Pierpont said the project has received the approval of the Parks and Recreation and Conservation commissions and the town's Engineering Department. "The contract certainly to protect the town is a good thing and I think it also is an extra step that certainly we are happy to go forward with."

He said he was told by the project contractors that the "week of Aug. 1 is the week we need to start because the leveling of the fields needs to occur so we can get down to proper topsoil to make sure the grass is set and seeded appropriately, they have to have enough watering time for the initial growth and germination of the seed and they have to go through a mowing process."

He added, "I wouldn't want anything other than a 100 percent chance of success at this. I really wouldn't."

When he addressed the agreement, he said, "I'm not sure what is changing in this contract relative to the project at all. There's nothing that hasn't been reviewed multiple times, not only by ourselves but by the town and by the neighborhood as well. The only things that are added to this particular contract are commitments on our part. Beyond that, everything is the same. And the rest of the contract is financially oriented.

"So unless the neighborhood has a stake in kicking in some money to make this happen, I'm not sure what the language in the contract is that impacts the neighborhood at all."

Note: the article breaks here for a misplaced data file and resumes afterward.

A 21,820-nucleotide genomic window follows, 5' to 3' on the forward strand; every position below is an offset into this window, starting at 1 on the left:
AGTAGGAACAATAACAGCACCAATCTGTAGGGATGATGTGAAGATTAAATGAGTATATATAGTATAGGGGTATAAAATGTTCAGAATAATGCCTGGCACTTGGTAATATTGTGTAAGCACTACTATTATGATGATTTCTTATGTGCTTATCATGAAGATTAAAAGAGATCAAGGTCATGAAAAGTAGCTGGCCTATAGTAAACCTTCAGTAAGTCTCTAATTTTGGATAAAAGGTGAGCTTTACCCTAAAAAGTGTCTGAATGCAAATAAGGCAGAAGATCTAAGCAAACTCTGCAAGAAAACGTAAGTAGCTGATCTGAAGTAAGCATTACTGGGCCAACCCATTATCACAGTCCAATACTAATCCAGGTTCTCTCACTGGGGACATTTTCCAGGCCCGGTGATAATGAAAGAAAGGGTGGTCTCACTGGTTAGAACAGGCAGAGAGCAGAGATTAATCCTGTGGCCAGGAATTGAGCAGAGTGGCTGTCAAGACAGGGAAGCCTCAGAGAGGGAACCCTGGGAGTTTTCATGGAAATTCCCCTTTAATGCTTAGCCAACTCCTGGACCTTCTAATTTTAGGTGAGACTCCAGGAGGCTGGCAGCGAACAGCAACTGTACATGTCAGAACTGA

Selectmen Jim Walsh and Sherri Steeneck wondered if a vote could be done sooner, suggesting that Pierpont call his contractors during the meeting to get their input.

In the meantime, some Gould Manor neighbors spoke about their dislike for the project as well as not having enough time to review the final document.

Tony Pontecorvo, the president of the GMNA, said the neighborhood had received a copy of the agreement only earlier in the day and asked for the full two-week delay so his neighbors could be notified. He said the neighborhood is "very upset" and finds the project "offensive," and he reminded the selectmen that the park is used by many people. "Little League is a guest."

He also disputed Pierpont's contention about the grass-growing season. "I'm a gardener -- grass is a cold-growing object. That's all I can say about grass."